Being healthy is more than just having a disease-free body. It also includes feeling rested and energized and enjoying a state of well-being. The center of this, is quality sleep.
Tossing and turning. Long, sleepless nights. They're draining, frustrating, and, well, exhausting—physically and mentally. Sometimes these problems can be triggers by life events or stress. Regardless, minor lifestyle and deity tweaks can make a radical difference. "The majority of people with day-to-day insomnia could be sleeping like puppies if they made just a few changes," says Jacob Teitelbaum, medical director of the Fibromyalgia and Fatigue Centers, which are located nationwide, and author of From Fatigued to Fantastic. "And if you know how to eat right? You're going to be way ahead of the game."
Replenish and Restore
Many people understand that there is a connection between fruits and vegetables and their ability to positively impact how the mind and body function. For example, the advantages of eating vitamin-rich spinach and antioxidant-filled blueberries have been widely acclaimed and accepted. But there is also hundreds of herbs and plants that may help replenish the mind and body and restore balance in multitude of ways.
The Sunny Side
Protein: High-protein foods promote sleep, and also fight acid reflux, Teitelbaum says. That's important, since heartburn often flares up at night, interrupting your Zzzz’s. Smart picks for a pre-bedtime snack: two slices of lean meat or cheese, a hardboiled egg, or some cottage cheese mixed with fresh fruit.
Almonds: They're full of protein and also provide a solid dose of magnesium, which promotes sleep, muscle relaxation, and bowel function. Chow down on a handful before bed, or spread some almond butter on toast.
Milk: Sipping on a warm glass isn’t just an old fib. Donald Hensrud, chair of the division of preventive medicine at the Mayo Clinic in Rochester, Minnesota adds, “It's full of tryptophan, so it will have a sedative effect. Plus, it's a good source of calcium, which helps regulate the production of melatonin.” So if you can't fall asleep or if you're woken up in the middle of the night, have some milk.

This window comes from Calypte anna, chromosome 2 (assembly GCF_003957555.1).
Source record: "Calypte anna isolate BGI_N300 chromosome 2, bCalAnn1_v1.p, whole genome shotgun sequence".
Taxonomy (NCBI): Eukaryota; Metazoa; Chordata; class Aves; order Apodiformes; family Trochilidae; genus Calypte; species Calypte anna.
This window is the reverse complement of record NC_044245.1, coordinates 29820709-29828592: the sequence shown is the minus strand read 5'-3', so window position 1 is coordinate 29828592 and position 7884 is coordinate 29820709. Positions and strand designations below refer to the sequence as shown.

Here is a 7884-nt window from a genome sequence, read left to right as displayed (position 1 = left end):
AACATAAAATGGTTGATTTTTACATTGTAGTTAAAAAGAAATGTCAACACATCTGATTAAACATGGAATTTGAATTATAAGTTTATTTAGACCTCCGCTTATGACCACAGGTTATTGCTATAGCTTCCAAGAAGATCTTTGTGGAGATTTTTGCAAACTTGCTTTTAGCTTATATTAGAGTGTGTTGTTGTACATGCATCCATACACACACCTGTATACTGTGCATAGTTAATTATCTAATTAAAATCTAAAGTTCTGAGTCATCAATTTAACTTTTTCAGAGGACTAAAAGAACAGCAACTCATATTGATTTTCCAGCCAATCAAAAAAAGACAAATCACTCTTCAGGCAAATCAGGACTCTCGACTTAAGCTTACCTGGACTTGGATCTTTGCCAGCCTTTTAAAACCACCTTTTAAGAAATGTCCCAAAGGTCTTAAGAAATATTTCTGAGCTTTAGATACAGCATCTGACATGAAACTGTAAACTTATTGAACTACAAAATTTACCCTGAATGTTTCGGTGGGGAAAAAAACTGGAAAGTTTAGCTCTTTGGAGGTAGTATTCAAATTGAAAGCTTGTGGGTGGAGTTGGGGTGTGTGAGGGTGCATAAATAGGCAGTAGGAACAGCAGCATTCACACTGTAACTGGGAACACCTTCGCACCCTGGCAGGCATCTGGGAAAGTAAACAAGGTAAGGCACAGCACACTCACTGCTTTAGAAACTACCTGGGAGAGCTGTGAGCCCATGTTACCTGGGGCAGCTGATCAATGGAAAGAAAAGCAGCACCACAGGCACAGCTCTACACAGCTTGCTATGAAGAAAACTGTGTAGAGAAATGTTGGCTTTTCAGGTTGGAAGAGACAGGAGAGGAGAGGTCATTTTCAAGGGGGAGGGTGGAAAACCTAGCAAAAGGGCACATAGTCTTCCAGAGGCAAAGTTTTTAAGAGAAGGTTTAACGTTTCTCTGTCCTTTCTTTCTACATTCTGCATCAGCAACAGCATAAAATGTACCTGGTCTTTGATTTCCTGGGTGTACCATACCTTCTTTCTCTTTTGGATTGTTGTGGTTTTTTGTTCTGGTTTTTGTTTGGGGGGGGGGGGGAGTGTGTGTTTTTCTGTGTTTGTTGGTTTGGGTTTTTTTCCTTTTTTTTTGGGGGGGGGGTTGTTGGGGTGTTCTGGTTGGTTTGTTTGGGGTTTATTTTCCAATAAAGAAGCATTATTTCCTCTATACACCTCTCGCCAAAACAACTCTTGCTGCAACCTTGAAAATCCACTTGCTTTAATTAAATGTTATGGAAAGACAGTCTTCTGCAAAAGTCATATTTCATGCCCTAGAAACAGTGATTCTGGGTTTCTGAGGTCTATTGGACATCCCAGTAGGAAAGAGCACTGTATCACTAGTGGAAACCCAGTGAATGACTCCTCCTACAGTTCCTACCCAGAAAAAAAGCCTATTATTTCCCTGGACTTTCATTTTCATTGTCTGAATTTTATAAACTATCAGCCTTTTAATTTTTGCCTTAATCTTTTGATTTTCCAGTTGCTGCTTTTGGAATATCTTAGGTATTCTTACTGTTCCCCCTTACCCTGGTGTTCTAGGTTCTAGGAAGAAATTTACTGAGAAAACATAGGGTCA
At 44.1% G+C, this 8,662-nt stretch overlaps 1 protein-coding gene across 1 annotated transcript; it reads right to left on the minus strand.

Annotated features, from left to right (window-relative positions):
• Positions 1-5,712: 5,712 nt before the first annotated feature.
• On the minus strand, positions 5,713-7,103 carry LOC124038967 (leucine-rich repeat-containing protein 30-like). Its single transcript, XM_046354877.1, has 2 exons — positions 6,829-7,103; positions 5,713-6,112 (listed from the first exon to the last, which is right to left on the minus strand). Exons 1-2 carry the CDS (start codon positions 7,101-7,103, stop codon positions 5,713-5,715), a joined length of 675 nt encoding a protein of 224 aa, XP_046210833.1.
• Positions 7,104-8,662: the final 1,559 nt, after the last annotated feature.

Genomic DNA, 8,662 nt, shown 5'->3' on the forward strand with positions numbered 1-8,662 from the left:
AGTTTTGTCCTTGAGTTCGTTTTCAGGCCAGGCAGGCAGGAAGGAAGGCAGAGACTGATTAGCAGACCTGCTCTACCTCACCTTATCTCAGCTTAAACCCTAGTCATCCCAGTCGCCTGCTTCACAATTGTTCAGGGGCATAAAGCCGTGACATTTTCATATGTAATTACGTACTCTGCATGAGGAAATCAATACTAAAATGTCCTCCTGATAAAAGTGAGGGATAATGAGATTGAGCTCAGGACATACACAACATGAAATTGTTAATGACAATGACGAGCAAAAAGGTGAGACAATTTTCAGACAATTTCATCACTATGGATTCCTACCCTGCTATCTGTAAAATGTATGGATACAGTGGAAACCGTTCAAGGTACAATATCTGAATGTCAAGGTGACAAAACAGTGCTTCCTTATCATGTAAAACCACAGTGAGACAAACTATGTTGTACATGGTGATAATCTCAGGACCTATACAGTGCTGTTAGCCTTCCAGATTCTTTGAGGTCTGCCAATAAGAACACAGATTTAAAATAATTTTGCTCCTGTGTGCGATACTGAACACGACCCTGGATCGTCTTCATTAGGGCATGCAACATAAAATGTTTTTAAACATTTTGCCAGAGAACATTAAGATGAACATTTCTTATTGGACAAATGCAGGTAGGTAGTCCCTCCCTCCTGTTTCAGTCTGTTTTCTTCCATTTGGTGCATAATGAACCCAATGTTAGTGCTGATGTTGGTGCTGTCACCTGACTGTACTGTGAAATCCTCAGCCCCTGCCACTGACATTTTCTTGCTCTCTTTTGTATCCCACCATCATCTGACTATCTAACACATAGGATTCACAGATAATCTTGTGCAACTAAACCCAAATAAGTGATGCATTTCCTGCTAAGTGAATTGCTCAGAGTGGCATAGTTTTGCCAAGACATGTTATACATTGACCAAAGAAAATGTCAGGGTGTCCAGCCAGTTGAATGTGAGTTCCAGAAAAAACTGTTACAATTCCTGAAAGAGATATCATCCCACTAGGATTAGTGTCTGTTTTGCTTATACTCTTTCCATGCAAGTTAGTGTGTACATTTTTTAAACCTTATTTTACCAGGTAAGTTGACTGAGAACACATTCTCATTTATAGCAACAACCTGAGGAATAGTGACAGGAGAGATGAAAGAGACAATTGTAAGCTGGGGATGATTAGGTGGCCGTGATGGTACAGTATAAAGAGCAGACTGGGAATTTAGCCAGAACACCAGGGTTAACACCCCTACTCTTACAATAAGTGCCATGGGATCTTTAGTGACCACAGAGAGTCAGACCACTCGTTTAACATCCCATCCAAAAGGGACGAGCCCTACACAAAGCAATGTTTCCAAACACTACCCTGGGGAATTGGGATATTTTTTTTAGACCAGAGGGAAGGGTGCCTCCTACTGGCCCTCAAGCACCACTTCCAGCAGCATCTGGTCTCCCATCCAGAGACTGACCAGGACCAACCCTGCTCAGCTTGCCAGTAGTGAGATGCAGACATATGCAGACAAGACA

Cherries: They're one of the only natural sources of melatonin, according to a study published in the Journal of Experimental Botany in 2011. Have a handful an hour before bedtime; if they aren't in season, a good substitute is cherry juice or the dried variety.
Tea: Not just any, but decaf. Herbal and mild flavors are soothing, Green tea in particular contains theanine, which helps promote sleep.
Oatmeal: A single bowl provides plenty of calcium, magnesium, phosphorus, silicon, and potassium—all sleep-promoting nutrients. Go light on the sweeteners though, as too much sugar could sabotage shut-eye.
While loading up on sleep-promoting foods is important, so is steering clear of those that'll have the opposite effect:
High-fat meals: Initially, that greasy burger and fries will make you feel tired by cutting off some of the oxygen headed to your brain. However, research suggests people who have heavy, fatty meals in the evening clock fewer hours of total quality sleep than those who don't. Be particularly cautious if you suffer from acid reflux. These high fat and high calorie meals can worsen indigestion and heartburn. If a heavy meal is on the menu, make sure it's at least three hours before bedtime.
Caffeine: Go easy on caffeine, especially if it’s in the late afternoon. It's often the culprit lurking behind troublesome sleep. It’s my personal rule to avoid caffeine after 3:00 pm. Watch out for less-obvious sources, like chocolate, gum, and certain medications. Still, not everyone finds it problematic. "We metabolize caffeine differently—there's a genetic basis," Hensrud says. "If I have caffeine even in late afternoon, I'll be up all night, while my wife can have a cup of coffee and go right to bed."
Spicy meals: Especially for those facing acid reflux, spicy foods will lead to a long night of tossing and turning. Avoid laying down after a spicy meal for at least two hours.
Newell, S. (2014, August). Make the most of each day- and night. U.S. Airways,126-128
Walker, R., Battistelli, A., Moscatello, S., Chen, Z., Leegood, R., Famiani, F. (2011). Phosphoenolpyruvate carboxykinase in cherry (Prunus avium L.) fruit during development. J. Exp. Bot. 137 (4): 215-220. doi: 10.1093/jxb/err189